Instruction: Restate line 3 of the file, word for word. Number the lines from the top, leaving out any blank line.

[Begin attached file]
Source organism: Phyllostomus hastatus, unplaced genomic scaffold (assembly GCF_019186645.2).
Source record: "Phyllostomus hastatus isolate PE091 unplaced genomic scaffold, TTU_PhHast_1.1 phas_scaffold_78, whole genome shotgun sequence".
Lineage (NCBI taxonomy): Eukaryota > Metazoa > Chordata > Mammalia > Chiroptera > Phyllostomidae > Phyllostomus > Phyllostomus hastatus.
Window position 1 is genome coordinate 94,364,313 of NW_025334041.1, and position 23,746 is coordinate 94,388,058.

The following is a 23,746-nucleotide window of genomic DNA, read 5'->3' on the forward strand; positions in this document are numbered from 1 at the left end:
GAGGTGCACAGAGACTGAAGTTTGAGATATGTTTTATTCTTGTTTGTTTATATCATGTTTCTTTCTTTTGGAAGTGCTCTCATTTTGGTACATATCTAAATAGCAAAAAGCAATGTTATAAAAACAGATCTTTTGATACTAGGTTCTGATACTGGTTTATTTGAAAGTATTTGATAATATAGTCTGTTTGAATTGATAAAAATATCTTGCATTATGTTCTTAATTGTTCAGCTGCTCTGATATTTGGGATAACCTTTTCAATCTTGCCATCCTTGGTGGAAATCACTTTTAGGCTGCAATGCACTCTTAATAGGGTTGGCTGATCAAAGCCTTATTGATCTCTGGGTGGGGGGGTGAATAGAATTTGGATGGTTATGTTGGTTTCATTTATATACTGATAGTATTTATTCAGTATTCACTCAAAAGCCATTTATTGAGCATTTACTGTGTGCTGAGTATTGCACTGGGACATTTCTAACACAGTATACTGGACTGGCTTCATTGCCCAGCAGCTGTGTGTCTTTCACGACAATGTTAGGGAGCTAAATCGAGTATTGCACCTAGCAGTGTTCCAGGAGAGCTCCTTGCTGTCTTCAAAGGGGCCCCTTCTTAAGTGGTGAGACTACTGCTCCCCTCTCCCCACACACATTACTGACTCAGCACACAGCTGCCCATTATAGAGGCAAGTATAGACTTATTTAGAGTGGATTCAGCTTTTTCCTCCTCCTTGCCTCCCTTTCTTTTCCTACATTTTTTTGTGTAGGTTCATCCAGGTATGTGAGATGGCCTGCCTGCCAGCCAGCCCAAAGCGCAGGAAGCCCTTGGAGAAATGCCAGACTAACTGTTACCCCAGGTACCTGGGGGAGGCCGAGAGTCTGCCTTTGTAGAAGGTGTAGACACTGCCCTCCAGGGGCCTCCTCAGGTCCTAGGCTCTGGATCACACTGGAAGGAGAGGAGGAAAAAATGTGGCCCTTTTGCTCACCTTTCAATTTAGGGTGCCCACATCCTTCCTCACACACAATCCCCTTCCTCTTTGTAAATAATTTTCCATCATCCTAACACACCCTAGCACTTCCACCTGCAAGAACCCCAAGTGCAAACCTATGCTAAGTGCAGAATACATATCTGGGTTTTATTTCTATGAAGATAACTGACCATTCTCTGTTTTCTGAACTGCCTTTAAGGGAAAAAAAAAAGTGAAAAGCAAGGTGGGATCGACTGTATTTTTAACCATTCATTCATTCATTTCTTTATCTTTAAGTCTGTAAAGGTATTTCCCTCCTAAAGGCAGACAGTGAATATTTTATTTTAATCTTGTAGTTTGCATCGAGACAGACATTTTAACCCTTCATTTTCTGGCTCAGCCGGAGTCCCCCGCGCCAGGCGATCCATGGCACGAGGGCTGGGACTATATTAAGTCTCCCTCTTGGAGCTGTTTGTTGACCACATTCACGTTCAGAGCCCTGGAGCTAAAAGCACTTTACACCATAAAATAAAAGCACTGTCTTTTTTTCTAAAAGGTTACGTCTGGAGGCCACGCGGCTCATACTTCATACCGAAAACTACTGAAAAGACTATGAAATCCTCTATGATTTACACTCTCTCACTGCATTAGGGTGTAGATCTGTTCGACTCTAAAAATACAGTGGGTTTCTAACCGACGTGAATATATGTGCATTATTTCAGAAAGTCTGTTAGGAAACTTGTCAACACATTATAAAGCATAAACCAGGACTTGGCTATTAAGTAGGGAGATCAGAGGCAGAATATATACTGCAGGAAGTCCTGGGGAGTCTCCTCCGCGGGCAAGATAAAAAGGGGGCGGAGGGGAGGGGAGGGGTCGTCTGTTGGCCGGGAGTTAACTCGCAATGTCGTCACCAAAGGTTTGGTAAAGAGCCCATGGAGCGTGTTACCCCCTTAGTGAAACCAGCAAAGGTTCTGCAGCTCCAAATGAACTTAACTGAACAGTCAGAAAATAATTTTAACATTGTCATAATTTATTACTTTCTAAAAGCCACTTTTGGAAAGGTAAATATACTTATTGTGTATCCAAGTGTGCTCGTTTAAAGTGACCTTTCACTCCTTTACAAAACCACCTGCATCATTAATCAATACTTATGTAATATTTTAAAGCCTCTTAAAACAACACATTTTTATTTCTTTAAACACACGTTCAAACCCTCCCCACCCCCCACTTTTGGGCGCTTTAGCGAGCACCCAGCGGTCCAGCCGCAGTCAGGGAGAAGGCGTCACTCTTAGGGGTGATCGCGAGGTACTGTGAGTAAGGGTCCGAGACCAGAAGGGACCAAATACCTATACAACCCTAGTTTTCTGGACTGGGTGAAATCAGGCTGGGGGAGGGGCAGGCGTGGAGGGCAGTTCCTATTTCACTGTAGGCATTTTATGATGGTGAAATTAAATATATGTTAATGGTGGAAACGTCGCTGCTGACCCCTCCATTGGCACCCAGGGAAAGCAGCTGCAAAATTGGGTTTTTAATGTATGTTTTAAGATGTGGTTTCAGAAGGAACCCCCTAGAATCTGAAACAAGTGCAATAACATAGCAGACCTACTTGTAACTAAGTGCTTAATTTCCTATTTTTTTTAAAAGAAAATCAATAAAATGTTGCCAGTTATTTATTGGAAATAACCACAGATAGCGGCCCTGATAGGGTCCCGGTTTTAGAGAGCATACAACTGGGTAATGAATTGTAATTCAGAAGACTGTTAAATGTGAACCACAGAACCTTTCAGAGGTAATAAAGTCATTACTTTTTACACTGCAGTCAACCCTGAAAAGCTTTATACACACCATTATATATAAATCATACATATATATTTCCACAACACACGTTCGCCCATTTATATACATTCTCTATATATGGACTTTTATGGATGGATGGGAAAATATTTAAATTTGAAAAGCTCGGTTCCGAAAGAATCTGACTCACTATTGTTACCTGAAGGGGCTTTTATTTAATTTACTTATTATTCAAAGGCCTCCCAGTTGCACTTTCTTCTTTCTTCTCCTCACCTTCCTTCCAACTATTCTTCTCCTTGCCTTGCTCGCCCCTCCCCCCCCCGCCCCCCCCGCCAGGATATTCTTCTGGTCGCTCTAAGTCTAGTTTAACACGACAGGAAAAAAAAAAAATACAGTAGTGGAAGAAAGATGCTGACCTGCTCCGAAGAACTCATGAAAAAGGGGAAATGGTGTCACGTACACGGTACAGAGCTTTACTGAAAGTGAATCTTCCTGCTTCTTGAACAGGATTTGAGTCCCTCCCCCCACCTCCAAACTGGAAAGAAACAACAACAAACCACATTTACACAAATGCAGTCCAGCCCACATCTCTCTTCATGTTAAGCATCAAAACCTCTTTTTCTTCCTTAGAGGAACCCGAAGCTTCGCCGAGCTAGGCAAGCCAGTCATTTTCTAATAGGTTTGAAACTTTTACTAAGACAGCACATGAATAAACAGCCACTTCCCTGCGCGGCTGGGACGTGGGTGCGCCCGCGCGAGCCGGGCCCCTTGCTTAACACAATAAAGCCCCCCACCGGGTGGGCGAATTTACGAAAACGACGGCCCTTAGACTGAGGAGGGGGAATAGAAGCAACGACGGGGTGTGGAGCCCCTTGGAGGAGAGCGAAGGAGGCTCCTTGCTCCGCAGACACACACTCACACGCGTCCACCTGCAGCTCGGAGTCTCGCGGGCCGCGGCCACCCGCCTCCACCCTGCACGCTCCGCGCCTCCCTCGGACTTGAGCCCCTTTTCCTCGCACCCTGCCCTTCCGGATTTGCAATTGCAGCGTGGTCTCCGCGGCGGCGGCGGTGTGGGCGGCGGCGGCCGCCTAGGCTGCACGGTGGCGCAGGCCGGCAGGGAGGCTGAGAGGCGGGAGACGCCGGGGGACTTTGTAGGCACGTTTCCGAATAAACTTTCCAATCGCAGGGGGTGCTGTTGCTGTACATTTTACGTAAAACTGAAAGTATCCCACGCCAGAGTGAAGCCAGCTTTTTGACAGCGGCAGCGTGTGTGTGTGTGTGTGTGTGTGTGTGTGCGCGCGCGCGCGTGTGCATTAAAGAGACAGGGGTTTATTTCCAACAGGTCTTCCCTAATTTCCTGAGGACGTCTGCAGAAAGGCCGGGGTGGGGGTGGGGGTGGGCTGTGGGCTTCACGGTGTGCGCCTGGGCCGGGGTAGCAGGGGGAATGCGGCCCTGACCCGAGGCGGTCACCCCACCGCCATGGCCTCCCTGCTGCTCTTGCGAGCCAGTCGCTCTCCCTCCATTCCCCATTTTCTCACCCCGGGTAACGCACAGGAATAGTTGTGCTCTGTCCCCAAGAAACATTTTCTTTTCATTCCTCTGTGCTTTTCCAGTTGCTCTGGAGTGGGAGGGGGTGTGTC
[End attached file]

Lineage (NCBI taxonomy): Eukaryota > Metazoa > Chordata > Mammalia > Chiroptera > Phyllostomidae > Phyllostomus > Phyllostomus hastatus.